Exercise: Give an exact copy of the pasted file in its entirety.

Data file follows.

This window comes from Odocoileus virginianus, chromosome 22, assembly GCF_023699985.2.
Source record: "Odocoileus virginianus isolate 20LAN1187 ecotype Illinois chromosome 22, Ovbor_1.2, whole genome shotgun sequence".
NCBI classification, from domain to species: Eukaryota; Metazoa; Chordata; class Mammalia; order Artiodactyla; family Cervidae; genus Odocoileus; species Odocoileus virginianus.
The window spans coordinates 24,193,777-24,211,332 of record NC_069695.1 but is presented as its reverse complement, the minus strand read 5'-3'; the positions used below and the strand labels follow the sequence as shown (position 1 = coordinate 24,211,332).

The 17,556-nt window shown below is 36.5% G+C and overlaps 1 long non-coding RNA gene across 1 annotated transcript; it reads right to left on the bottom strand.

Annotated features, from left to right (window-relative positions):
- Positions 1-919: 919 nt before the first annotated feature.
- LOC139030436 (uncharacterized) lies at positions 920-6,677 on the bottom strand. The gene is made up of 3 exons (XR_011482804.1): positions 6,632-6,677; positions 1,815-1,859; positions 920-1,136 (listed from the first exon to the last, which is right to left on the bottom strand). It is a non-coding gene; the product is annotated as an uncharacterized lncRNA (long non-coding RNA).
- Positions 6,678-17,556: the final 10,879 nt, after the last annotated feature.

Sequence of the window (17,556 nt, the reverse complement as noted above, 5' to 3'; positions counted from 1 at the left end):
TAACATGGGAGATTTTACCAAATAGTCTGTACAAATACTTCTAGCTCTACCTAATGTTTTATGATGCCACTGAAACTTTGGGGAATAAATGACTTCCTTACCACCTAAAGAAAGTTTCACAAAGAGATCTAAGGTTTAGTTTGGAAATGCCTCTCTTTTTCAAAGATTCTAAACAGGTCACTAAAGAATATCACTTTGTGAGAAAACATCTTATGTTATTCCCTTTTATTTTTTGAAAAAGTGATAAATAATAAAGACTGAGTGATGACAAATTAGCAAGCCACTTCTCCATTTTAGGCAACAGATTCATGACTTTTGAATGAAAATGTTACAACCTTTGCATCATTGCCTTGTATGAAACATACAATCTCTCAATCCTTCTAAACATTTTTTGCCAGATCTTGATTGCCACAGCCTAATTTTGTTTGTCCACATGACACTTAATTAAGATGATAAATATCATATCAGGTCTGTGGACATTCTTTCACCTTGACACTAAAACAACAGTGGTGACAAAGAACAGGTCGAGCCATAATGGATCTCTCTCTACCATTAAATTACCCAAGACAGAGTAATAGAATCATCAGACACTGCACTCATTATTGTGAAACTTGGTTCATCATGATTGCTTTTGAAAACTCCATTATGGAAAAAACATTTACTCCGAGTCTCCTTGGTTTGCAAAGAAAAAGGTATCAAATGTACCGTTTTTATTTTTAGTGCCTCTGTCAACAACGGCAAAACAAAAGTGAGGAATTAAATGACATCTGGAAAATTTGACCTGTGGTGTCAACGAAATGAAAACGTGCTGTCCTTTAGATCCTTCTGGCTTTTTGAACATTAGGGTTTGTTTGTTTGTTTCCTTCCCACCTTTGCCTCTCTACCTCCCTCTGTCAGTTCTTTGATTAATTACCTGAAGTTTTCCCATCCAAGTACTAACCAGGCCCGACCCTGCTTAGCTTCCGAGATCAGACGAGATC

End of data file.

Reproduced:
This window comes from Odocoileus virginianus, chromosome 22, assembly GCF_023699985.2.
Source record: "Odocoileus virginianus isolate 20LAN1187 ecotype Illinois chromosome 22, Ovbor_1.2, whole genome shotgun sequence".
NCBI classification, from domain to species: Eukaryota; Metazoa; Chordata; class Mammalia; order Artiodactyla; family Cervidae; genus Odocoileus; species Odocoileus virginianus.
The window spans coordinates 24,193,777-24,211,332 of record NC_069695.1 but is presented as its reverse complement, the minus strand read 5'-3'; the positions used below and the strand labels follow the sequence as shown (position 1 = coordinate 24,211,332).

The 17,556-nt window shown below is 36.5% G+C and overlaps 1 long non-coding RNA gene across 1 annotated transcript; it reads right to left on the bottom strand.

Annotated features, from left to right (window-relative positions):
- Positions 1-919: 919 nt before the first annotated feature.
- LOC139030436 (uncharacterized) lies at positions 920-6,677 on the bottom strand. The gene is made up of 3 exons (XR_011482804.1): positions 6,632-6,677; positions 1,815-1,859; positions 920-1,136 (listed from the first exon to the last, which is right to left on the bottom strand). It is a non-coding gene; the product is annotated as an uncharacterized lncRNA (long non-coding RNA).
- Positions 6,678-17,556: the final 10,879 nt, after the last annotated feature.

Sequence of the window (17,556 nt, the reverse complement as noted above, 5' to 3'; positions counted from 1 at the left end):
TAACATGGGAGATTTTACCAAATAGTCTGTACAAATACTTCTAGCTCTACCTAATGTTTTATGATGCCACTGAAACTTTGGGGAATAAATGACTTCCTTACCACCTAAAGAAAGTTTCACAAAGAGATCTAAGGTTTAGTTTGGAAATGCCTCTCTTTTTCAAAGATTCTAAACAGGTCACTAAAGAATATCACTTTGTGAGAAAACATCTTATGTTATTCCCTTTTATTTTTTGAAAAAGTGATAAATAATAAAGACTGAGTGATGACAAATTAGCAAGCCACTTCTCCATTTTAGGCAACAGATTCATGACTTTTGAATGAAAATGTTACAACCTTTGCATCATTGCCTTGTATGAAACATACAATCTCTCAATCCTTCTAAACATTTTTTGCCAGATCTTGATTGCCACAGCCTAATTTTGTTTGTCCACATGACACTTAATTAAGATGATAAATATCATATCAGGTCTGTGGACATTCTTTCACCTTGACACTAAAACAACAGTGGTGACAAAGAACAGGTCGAGCCATAATGGATCTCTCTCTACCATTAAATTACCCAAGACAGAGTAATAGAATCATCAGACACTGCACTCATTATTGTGAAACTTGGTTCATCATGATTGCTTTTGAAAACTCCATTATGGAAAAAACATTTACTCCGAGTCTCCTTGGTTTGCAAAGAAAAAGGTATCAAATGTACCGTTTTTATTTTTAGTGCCTCTGTCAACAACGGCAAAACAAAAGTGAGGAATTAAATGACATCTGGAAAATTTGACCTGTGGTGTCAACGAAATGAAAACGTGCTGTCCTTTAGATCCTTCTGGCTTTTTGAACATTAGGGTTTGTTTGTTTGTTTCCTTCCCACCTTTGCCTCTCTACCTCCCTCTGTCAGTTCTTTGATTAATTACCTGAAGTTTTCCCATCCAAGTACTAACCAGGCCCGACCCTGCTTAGCTTCCGAGATCAGACGAGATC